5 Things I’ve Learned About Self-Publishing Picture Books

Updated: Aug 19

Young At Heart Publishing Logo Jodi Adams Children's Book Author

A year and a half ago, I didn’t know one thing about self-publishing a children’s book. Last month, I officially published my debut picture book, The Train Rolls On. While I still have A LOT to learn about writing, publishing, and marketing children’s books, this journey has taught me many things that I didn’t previously know. Today, I’m going to share some of that knowledge with you by reflecting on five of the biggest lessons I’ve learned about self-publishing picture books.

It was difficult to pick just five lessons to focus on here, so I decided to break the self-publishing process down into its major phases (editing, illustrating, designing, printing, and marketing) and provide one lesson that I learned related to each phase. Perhaps I can elaborate more on each area in future blog articles. 😉 Let’s start with editing since it picks up where I left off in my previous article, 5 Things I've Learned About Writing Picture Books, which you can read here:


1. Editing can seem like a never-ending process, but it’s totally worth the effort!

Maybe it’s just me, but I self-edited The Train Rolls On multiple times before sending the manuscript to a professional editor. Once I had taken the story as far as I could alone, I brought in Editor Sarah Fabiny to assist me. Sarah and I conducted three rounds of formal revisions, where we worked on tightening up the text and improving the pacing and tone of the story. Once our collaboration was complete, I assumed that the editing phase was done.

Surprisingly, however, editing didn’t end there. For months, I continued to self-edit the manuscript, combing through it several times (too many times to count) in an effort to improve the text and rhythm even more. In fact, on several occasions, I sent Book Designer David Miles suggested edits that had nothing to do with the book’s design because I was still fiddling with the text and trying to make sure that the final book was as good as it could possibly be. Here's a simplified example of what the editing process looked like:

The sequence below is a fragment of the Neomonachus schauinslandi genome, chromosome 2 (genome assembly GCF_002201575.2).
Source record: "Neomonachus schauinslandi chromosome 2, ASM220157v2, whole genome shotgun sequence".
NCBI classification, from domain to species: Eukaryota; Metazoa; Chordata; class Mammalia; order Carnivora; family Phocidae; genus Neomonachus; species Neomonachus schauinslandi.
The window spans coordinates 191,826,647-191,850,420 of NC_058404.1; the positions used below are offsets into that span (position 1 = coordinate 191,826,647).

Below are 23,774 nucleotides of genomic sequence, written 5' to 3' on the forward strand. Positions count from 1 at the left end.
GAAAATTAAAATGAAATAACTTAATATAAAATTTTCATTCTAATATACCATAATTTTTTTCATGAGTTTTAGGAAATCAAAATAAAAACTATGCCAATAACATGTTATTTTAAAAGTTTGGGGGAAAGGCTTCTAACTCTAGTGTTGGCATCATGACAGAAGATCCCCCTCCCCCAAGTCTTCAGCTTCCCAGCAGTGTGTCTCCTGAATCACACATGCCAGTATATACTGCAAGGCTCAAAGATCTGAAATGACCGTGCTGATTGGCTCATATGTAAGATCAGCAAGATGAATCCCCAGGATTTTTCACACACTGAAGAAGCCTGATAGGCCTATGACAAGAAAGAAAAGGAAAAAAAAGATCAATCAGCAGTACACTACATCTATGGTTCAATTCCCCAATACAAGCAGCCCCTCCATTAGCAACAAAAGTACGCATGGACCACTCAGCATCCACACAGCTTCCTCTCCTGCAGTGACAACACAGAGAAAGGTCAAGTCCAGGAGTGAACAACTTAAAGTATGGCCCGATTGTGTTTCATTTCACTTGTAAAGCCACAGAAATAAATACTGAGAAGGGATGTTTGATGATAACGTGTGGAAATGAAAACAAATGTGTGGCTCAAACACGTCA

As a self-publisher, it is ultimately up to me to determine what text goes on the page. This responsibility turned out to be more daunting than I had originally thought, and I did not take it lightly. I researched the fundamentals of writing rhyming picture books, requested feedback from several individuals, and tinkered with the text until I could tinker no more. (Just ask Eric!) My hope is that the editing process will get easier (and shorter) with every book that I publish, but only time will tell. All I know is that I am really happy with (and really proud of) the finished book no matter how long it took to get there. Speaking of lengthy timelines…